After some explanation and practice, most students positively embrace the flipped classroom. They appreciate the chance to work on homework, together, during class. They like working on tasks during class that they know they will need to master outside of class – to them, it feels like a good use of our time together. In fact, I think much more carefully (now) about our classroom time together and how I need to make the most of that time. Given the wealth of information freely available on the Internet, I believe that our chief role as undergraduate educators is no longer content delivery; our chief role is to help students develop skills (e.g., critical thinking, oral and written communication, ethical reasoning, problem solving) so that they can apply the content of psychology to their future workplace and everyday life. I’m passionate about skill development and how we need to do a much better job assessing our student’s skills—especially at graduation—but that’s a topic that will have to wait for another blog invite from Noba (but see https://thebluereview.org/teach-like-its-2099/). I do encourage you to think about the study habits of your students in and out of class. To paraphrase Gabriel (2008), someone who is teacher-centered thinks about what he or she will be doing during class; someone who is student-centered thinks about what his or her students will be doing during class. I encourage you to strive to be student-centered!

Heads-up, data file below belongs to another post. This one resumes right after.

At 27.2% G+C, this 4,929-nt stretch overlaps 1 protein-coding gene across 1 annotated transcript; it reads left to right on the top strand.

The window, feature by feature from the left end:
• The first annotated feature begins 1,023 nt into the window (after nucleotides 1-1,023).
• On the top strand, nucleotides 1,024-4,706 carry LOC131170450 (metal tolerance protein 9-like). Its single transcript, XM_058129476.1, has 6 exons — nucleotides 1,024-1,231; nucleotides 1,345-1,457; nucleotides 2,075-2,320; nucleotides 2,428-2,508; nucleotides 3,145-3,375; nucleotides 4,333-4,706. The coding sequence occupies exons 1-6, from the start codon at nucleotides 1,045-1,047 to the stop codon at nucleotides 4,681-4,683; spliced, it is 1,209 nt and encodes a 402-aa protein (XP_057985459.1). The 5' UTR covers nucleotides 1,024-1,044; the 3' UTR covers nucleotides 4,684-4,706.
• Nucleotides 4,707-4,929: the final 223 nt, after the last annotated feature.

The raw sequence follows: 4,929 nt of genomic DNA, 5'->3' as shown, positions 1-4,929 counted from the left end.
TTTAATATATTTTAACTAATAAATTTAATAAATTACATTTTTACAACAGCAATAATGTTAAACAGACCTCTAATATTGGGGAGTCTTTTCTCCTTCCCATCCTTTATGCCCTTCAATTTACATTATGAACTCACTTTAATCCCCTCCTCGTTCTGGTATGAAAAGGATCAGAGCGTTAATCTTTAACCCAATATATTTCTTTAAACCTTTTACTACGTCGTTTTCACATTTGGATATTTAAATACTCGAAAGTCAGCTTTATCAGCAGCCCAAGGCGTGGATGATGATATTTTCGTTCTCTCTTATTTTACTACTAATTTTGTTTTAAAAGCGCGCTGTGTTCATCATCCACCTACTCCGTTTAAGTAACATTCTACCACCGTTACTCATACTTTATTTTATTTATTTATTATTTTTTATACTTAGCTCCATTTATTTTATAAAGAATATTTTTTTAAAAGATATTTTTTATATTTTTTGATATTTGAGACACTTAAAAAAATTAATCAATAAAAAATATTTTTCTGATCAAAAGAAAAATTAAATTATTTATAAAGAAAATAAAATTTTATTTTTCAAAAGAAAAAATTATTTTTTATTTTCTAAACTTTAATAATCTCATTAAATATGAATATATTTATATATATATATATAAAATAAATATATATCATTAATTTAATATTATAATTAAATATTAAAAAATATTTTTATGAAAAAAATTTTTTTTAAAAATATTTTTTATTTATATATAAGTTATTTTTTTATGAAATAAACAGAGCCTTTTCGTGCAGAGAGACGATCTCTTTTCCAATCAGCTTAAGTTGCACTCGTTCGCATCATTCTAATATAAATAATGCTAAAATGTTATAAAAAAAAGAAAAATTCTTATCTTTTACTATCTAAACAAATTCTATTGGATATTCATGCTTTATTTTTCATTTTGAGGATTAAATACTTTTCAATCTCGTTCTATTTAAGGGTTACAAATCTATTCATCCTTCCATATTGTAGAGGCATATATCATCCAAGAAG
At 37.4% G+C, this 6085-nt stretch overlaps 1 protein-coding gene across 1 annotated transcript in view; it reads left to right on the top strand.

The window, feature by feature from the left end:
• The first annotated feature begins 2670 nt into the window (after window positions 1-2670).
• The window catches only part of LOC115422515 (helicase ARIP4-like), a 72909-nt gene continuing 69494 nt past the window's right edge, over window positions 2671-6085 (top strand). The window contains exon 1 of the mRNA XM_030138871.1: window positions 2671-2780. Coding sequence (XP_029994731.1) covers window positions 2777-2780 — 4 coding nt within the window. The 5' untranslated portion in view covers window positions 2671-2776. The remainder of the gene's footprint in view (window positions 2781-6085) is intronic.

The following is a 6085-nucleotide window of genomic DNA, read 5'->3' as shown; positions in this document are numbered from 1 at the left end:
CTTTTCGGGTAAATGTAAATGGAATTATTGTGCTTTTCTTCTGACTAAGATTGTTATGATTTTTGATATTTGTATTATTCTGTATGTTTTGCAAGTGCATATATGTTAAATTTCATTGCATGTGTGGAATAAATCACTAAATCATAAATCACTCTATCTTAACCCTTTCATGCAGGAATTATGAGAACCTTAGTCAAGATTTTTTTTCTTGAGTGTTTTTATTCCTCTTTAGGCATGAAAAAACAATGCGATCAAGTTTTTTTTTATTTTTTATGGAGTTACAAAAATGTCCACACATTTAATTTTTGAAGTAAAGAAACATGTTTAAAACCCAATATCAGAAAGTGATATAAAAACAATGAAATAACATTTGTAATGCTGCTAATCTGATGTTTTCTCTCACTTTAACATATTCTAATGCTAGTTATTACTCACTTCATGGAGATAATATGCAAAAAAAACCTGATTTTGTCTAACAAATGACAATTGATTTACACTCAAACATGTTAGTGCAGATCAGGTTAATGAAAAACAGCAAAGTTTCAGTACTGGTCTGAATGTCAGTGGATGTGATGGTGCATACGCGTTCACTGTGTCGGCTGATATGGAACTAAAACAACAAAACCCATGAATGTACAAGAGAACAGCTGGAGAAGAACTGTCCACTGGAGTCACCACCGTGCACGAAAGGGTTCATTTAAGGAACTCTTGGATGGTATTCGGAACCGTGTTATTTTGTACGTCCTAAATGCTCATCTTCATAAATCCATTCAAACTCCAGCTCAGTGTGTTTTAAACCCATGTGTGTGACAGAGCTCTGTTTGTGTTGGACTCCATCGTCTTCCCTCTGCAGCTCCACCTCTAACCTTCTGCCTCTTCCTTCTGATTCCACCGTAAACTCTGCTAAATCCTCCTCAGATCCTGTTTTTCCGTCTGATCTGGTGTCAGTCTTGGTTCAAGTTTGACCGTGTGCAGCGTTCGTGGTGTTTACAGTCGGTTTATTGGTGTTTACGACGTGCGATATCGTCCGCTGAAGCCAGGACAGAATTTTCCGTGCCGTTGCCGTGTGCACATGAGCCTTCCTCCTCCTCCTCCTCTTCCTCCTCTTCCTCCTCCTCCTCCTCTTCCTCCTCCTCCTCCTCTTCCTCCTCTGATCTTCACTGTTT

Bergmann, J., Overmyer, J., & Wilie, B. (2011). The flipped class: Myths vs. reality. The Daily Riff. Retrieved from http:// http://www.thedailyriff.com/articles/the-f...

Freeman, S., Eddy, S. L., McDonough, M., Smith, M. K., Okoroafor, N., Jordt, H., & Wenderoth, M. P. (2014). Active learning increases student performance in science, engineering, and mathematics. PNAS, 111, 8410-8415. doi:10.1073/pnas.1319030111

Gabriel, K. F. (2008). Teaching unprepared students: Strategies for promoting success and retention in higher education. Sterling, VA: Stylus Publishing.

Suggested Readings (if you want more information)

Albert, M., & Beatty, B. J. (2014). Flipping the classroom applications to curriculum redesign for an introduction to management course: Impact on grades. Journal of Education for Business, 89, 419-424. doi:10.1080/08832323.2014.929559

Estes, M., Ingram, R., & Liu, J. C. (2014, July 29). A review of flipped classroom research, practice, and technologies. The Higher Education Teaching and Learning Portal, 4. Retrieved from https://www.hetl.org/feature-articles/a-review-of-...

Wilson, S. G. (2013). The flipped class: A method to address the challenges of an undergraduate statistics course. Teaching of Psychology, 40, 193-199. doi:10.1177/0098628313487461

[R. Eric Landrum is a professor in the Department of Psychology at Boise State University. His research is chiefly concerned with college student success and what educators can do to facilitate that success. He is Past-President of the Society for the Teaching of Psychology (Division Two of the American Psychological Association) and he is the co-editor of the APA journal Scholarship of Teaching and Learning in Psychology.]